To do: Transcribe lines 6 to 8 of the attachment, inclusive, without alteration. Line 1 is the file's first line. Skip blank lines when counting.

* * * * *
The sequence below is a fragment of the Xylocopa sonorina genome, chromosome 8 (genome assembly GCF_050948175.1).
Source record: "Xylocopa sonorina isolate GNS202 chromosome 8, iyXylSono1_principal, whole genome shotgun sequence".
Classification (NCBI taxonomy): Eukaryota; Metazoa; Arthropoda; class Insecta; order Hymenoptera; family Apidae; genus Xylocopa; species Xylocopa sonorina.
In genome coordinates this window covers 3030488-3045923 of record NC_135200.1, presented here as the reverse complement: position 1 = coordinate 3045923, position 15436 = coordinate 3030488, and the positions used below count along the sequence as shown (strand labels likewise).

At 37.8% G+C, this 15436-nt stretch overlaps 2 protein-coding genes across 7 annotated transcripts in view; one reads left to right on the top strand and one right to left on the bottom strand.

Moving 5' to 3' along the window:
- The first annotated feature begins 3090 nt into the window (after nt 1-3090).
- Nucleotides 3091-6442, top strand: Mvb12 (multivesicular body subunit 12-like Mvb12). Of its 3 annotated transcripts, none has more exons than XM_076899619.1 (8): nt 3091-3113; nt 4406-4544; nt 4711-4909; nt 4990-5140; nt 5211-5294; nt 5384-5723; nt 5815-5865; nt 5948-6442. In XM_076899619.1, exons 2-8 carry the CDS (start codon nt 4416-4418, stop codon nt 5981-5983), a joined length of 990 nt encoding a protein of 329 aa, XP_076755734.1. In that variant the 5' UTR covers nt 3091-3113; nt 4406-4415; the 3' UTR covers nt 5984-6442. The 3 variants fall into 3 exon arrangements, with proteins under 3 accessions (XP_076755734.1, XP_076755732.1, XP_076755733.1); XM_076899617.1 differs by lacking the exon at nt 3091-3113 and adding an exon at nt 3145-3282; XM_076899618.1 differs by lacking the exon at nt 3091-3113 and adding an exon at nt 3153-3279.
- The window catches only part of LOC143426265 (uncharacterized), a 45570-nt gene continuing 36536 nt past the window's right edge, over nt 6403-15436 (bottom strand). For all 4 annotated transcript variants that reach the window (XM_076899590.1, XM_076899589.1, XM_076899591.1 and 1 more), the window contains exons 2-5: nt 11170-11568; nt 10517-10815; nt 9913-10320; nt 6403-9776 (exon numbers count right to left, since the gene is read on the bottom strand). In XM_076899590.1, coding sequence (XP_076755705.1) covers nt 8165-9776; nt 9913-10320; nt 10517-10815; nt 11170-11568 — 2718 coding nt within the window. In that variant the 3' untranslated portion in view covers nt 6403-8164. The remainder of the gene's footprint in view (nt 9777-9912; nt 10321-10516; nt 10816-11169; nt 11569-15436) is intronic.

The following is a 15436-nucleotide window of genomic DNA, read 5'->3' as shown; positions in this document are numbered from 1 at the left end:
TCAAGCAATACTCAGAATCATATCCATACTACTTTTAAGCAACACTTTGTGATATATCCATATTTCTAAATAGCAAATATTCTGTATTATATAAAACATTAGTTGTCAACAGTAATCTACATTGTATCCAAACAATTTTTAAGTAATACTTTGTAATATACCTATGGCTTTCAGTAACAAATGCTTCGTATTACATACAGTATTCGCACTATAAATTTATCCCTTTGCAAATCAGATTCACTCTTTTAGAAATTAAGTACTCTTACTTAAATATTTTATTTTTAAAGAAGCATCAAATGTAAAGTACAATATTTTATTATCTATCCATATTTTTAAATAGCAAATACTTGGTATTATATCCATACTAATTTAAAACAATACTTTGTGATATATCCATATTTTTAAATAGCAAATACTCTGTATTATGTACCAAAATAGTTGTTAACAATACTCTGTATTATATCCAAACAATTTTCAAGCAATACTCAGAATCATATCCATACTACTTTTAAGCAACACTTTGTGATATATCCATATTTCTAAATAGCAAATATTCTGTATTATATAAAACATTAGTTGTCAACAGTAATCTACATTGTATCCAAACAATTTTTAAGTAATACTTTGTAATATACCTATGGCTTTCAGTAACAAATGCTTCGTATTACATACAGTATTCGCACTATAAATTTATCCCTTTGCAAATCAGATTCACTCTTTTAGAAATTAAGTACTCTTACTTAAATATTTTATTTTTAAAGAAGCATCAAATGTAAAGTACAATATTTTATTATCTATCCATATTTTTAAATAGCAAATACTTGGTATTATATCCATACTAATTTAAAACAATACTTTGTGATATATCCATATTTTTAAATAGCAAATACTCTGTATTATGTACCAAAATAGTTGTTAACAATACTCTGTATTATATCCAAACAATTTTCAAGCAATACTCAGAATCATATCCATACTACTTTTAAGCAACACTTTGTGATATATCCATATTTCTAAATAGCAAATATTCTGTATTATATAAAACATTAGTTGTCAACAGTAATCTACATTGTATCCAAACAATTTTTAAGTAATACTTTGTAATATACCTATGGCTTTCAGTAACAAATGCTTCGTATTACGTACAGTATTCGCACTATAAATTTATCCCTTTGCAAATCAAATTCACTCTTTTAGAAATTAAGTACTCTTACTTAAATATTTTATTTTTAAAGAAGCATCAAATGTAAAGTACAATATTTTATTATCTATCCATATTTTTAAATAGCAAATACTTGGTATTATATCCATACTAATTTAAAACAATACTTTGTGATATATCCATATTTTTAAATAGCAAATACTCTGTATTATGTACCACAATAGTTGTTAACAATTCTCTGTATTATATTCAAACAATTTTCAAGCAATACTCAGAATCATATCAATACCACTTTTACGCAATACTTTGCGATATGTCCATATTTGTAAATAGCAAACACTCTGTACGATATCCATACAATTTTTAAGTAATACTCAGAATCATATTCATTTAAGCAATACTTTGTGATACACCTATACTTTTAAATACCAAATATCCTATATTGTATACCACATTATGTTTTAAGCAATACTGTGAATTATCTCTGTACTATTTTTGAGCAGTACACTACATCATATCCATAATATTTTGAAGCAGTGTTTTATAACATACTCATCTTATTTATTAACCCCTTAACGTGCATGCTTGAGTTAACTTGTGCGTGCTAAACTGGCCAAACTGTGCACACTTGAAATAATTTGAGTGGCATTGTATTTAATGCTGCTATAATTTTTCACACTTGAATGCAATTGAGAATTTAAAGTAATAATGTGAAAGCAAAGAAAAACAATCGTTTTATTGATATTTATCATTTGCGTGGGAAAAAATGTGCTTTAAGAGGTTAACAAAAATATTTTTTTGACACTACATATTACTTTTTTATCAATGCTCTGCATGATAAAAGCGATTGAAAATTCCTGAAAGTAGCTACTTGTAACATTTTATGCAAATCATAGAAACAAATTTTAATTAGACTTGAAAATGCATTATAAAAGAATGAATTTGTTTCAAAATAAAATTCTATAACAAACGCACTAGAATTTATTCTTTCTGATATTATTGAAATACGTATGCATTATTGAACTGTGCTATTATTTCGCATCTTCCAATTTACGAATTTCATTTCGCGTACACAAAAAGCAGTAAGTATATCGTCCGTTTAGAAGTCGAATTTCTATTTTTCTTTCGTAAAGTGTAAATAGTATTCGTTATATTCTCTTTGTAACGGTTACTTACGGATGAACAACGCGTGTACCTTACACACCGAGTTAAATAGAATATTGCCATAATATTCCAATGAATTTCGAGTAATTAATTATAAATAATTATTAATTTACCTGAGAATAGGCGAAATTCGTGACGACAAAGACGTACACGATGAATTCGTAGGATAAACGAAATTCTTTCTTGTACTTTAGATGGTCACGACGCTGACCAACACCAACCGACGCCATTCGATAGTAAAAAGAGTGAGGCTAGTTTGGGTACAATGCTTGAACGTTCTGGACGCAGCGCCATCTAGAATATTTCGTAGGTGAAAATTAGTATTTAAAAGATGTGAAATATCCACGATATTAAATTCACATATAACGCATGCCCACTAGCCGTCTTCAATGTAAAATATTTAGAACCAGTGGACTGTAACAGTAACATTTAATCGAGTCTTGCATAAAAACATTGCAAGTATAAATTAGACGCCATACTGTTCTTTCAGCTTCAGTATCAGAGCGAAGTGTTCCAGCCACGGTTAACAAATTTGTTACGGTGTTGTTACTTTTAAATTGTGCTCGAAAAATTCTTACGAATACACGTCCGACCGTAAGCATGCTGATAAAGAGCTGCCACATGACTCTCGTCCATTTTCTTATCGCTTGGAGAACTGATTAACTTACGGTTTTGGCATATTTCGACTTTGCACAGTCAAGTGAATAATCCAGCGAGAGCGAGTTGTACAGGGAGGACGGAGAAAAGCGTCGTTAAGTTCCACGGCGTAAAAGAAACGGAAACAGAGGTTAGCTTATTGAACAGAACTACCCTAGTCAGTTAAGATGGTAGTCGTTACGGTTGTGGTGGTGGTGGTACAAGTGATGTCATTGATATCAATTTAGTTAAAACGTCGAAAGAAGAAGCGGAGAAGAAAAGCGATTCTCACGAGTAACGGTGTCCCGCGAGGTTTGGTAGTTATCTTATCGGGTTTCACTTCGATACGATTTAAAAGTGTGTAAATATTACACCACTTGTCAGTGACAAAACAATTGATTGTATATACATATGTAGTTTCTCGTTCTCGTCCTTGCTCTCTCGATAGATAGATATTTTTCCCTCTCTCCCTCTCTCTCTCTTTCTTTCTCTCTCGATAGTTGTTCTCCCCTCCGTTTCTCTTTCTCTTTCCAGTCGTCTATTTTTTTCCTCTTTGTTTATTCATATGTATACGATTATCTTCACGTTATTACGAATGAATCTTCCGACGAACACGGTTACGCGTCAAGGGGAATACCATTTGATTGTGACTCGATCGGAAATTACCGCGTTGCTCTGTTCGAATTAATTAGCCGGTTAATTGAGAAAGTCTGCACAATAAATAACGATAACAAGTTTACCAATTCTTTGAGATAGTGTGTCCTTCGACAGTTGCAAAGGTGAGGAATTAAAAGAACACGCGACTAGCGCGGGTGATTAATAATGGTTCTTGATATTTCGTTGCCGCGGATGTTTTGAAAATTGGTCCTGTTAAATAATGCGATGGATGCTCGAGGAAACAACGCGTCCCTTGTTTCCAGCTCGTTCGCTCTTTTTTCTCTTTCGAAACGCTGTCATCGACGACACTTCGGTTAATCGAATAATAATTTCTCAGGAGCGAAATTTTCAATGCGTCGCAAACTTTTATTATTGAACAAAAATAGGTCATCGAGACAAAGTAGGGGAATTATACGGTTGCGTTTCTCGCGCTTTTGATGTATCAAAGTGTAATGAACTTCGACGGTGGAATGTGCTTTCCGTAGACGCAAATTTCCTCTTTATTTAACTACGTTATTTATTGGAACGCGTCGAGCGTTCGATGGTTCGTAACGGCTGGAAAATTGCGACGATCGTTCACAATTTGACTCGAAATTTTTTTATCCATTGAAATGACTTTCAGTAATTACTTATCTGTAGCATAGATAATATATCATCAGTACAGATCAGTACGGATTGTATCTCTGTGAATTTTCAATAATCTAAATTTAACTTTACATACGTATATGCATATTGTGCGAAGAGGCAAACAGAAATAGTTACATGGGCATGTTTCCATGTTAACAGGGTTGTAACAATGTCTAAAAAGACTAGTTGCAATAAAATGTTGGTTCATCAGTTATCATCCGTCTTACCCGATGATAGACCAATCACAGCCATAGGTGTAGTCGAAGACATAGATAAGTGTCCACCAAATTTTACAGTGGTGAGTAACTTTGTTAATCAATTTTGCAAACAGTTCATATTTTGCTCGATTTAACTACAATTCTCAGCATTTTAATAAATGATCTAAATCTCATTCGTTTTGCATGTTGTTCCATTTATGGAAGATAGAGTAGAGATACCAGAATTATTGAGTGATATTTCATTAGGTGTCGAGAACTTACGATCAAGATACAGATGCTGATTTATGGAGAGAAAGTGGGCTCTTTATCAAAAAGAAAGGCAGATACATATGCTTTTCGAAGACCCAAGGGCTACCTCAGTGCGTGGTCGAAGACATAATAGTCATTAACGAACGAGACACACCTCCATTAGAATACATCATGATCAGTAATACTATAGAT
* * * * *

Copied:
Moving 5' to 3' along the window:
- The first annotated feature begins 3090 nt into the window (after nt 1-3090).
- Nucleotides 3091-6442, top strand: Mvb12 (multivesicular body subunit 12-like Mvb12). Of its 3 annotated transcripts, none has more exons than XM_076899619.1 (8): nt 3091-3113; nt 4406-4544; nt 4711-4909; nt 4990-5140; nt 5211-5294; nt 5384-5723; nt 5815-5865; nt 5948-6442. In XM_076899619.1, exons 2-8 carry the CDS (start codon nt 4416-4418, stop codon nt 5981-5983), a joined length of 990 nt encoding a protein of 329 aa, XP_076755734.1. In that variant the 5' UTR covers nt 3091-3113; nt 4406-4415; the 3' UTR covers nt 5984-6442. The 3 variants fall into 3 exon arrangements, with proteins under 3 accessions (XP_076755734.1, XP_076755732.1, XP_076755733.1); XM_076899617.1 differs by lacking the exon at nt 3091-3113 and adding an exon at nt 3145-3282; XM_076899618.1 differs by lacking the exon at nt 3091-3113 and adding an exon at nt 3153-3279.